Ujamaa: Cooperative Economics

stock-photo-kwanza-kinara-4Ujamaa: Cooperative Economics – To build and maintain our own stores, shops, and other businesses and to profit from them together
This is this one of the most difficult of all the Nguzo Saba (Seven Principles). In the 21st century. How do we do this? There are very few corner stores; and frankly, in today’s economy, very few small shops can compete with the big stores.
So, how do we help each other?

Stop devaluing artisans. Your cousin who fixes cars worked hard for the knowledge and skill. Don’t question his prices. If you can find a better price, tell him; but requesting a “family discount” is insulting. Because you’re related, his work is not as valuable to you? Really?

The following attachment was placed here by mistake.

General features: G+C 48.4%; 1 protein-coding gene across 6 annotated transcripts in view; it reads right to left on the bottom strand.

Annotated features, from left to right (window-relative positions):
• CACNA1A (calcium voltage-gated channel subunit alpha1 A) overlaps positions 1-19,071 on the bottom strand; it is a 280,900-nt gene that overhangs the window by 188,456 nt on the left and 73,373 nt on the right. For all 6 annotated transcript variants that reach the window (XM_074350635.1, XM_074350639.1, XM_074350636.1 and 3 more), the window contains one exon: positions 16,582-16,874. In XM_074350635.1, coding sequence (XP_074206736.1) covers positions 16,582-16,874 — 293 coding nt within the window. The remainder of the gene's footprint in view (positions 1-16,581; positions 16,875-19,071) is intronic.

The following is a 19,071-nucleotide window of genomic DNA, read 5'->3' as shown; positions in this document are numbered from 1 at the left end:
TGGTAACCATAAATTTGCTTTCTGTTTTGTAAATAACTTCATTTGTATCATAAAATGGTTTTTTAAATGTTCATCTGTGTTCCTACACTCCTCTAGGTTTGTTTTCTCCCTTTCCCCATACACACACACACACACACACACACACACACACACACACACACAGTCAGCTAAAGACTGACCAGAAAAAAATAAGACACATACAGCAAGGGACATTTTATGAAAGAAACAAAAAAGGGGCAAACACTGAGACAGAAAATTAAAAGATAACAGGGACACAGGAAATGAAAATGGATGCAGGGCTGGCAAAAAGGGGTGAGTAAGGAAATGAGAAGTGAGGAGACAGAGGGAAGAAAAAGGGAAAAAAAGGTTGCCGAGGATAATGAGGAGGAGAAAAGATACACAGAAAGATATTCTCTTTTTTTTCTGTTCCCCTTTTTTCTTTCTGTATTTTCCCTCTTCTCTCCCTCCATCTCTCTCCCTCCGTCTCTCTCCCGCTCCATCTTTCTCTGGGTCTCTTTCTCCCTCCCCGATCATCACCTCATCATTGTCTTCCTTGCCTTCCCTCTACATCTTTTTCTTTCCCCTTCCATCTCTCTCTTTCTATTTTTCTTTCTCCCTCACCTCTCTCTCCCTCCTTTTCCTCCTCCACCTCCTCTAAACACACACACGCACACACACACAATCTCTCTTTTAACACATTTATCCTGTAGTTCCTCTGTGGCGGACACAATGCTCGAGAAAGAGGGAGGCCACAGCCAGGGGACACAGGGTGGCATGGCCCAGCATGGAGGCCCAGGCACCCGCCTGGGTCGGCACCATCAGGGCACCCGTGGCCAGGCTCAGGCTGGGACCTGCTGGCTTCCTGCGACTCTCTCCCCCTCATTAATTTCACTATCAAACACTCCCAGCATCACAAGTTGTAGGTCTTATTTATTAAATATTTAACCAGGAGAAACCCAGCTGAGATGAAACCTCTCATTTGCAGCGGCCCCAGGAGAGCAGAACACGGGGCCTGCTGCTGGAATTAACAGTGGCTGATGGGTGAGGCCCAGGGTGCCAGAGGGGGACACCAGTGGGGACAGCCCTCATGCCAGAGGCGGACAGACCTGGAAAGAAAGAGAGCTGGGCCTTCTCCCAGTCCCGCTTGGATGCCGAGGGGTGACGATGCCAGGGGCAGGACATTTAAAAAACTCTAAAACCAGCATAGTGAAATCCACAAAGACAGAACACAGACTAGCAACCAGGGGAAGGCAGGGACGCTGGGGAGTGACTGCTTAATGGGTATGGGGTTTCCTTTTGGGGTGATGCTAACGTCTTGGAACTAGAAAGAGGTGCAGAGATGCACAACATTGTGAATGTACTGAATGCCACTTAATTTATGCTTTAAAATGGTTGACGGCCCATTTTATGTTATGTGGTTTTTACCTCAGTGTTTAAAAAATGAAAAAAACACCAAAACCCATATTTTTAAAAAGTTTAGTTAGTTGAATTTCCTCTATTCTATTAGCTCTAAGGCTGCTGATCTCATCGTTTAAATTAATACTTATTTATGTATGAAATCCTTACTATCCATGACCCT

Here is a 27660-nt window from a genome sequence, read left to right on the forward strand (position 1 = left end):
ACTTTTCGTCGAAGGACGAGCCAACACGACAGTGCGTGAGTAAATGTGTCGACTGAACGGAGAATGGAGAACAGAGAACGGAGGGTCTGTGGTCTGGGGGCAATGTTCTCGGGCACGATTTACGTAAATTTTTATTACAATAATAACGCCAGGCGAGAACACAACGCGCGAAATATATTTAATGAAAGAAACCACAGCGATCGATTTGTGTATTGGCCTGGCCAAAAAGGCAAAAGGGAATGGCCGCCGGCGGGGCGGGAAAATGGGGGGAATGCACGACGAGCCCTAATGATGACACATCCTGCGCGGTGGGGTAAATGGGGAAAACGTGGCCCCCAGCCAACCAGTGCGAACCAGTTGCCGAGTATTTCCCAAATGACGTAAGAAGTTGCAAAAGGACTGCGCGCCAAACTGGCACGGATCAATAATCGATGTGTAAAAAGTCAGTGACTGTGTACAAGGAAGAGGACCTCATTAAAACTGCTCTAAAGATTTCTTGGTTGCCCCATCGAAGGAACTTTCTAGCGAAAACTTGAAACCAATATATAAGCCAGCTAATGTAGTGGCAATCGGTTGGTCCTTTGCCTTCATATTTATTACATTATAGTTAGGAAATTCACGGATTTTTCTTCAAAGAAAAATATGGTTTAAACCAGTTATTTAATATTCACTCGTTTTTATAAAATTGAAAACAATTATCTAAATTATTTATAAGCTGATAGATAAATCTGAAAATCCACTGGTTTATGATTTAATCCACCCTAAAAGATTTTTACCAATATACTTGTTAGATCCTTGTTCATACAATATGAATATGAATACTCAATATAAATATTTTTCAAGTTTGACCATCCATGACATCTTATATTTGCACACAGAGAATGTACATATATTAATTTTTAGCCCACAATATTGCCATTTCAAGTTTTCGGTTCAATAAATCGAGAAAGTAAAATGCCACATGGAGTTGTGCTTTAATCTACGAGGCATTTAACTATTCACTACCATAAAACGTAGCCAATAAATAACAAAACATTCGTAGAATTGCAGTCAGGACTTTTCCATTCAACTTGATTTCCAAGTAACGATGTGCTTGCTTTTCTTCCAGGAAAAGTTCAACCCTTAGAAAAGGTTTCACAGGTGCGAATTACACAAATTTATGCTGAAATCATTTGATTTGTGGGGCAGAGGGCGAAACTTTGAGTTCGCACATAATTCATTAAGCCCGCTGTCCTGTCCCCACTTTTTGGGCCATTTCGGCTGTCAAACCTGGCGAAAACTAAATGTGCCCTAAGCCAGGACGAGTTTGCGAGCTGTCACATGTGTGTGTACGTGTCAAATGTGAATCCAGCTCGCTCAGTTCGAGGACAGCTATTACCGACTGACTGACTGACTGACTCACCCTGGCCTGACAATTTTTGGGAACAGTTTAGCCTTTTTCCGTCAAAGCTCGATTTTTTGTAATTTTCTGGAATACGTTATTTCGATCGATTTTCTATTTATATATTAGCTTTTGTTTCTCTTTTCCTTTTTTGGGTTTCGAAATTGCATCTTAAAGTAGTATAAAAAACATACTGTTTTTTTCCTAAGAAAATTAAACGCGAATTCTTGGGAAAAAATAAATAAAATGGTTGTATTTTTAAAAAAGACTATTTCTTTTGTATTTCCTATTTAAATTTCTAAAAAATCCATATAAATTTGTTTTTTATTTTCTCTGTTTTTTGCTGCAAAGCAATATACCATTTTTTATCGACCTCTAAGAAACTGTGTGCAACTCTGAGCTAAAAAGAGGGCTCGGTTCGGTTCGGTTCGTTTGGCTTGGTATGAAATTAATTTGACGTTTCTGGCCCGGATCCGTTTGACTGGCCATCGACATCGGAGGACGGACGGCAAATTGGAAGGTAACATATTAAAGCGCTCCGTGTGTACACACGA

Understand the true cost of what you want. The person who fixes computers at Best Buy every day is paid $12 per hour, but the company charges you $50. That means the true value of fixing your computer is $50….not $12. Don’t offer your neice only $12 for fix your computer.

Tip. For real. The federal minimum wage for servers is $2.13. In Illinois it’s $4.95. If your restaurant bill is $40, the gov’t assumes that the server receives a $3.20 tip. So whether you tip or not, the servers taxable income for the hour is $8.15.

Compliment good service as often as you complain about bad service; and make sure the person in charge gets the message. Many retail and service employees receive bonus pay for compliments.

And finally, give second and even third chances. I’m not saying accept chronically bad service, but do check back for changes in management and look for signs of improvement.

Let Cooperative Economics be about more than entrepreneurship. Helping each other succeed financially makes the whole community better.
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